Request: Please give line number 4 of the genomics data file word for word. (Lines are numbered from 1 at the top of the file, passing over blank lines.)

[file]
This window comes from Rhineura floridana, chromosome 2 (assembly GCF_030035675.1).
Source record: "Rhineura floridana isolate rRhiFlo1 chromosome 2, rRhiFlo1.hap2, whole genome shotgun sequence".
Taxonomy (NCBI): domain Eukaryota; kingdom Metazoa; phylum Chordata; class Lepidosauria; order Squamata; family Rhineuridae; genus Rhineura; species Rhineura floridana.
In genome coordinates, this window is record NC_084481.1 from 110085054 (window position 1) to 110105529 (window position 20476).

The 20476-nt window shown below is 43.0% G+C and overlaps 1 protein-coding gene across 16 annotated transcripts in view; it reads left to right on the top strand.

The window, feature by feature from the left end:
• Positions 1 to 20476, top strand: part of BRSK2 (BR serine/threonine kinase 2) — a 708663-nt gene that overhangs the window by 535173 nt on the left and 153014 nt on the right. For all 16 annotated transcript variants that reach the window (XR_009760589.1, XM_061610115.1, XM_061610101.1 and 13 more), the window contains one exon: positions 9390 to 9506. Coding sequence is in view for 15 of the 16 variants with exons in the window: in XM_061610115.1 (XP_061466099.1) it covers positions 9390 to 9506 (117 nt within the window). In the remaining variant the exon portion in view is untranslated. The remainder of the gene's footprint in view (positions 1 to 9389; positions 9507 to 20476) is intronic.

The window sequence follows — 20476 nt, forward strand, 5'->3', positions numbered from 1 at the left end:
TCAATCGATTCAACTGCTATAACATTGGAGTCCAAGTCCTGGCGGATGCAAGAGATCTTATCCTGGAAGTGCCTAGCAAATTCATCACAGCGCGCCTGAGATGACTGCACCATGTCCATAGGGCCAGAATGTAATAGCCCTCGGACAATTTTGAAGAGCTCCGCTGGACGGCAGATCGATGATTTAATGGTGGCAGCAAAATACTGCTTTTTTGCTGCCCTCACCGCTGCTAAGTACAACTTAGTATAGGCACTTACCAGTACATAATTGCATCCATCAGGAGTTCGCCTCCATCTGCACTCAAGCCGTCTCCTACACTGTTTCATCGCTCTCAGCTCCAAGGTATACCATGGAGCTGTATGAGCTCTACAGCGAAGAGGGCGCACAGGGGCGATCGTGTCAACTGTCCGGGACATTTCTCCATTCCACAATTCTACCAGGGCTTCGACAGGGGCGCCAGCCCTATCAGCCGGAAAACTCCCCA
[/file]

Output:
In genome coordinates, this window is record NC_084481.1 from 110085054 (window position 1) to 110105529 (window position 20476).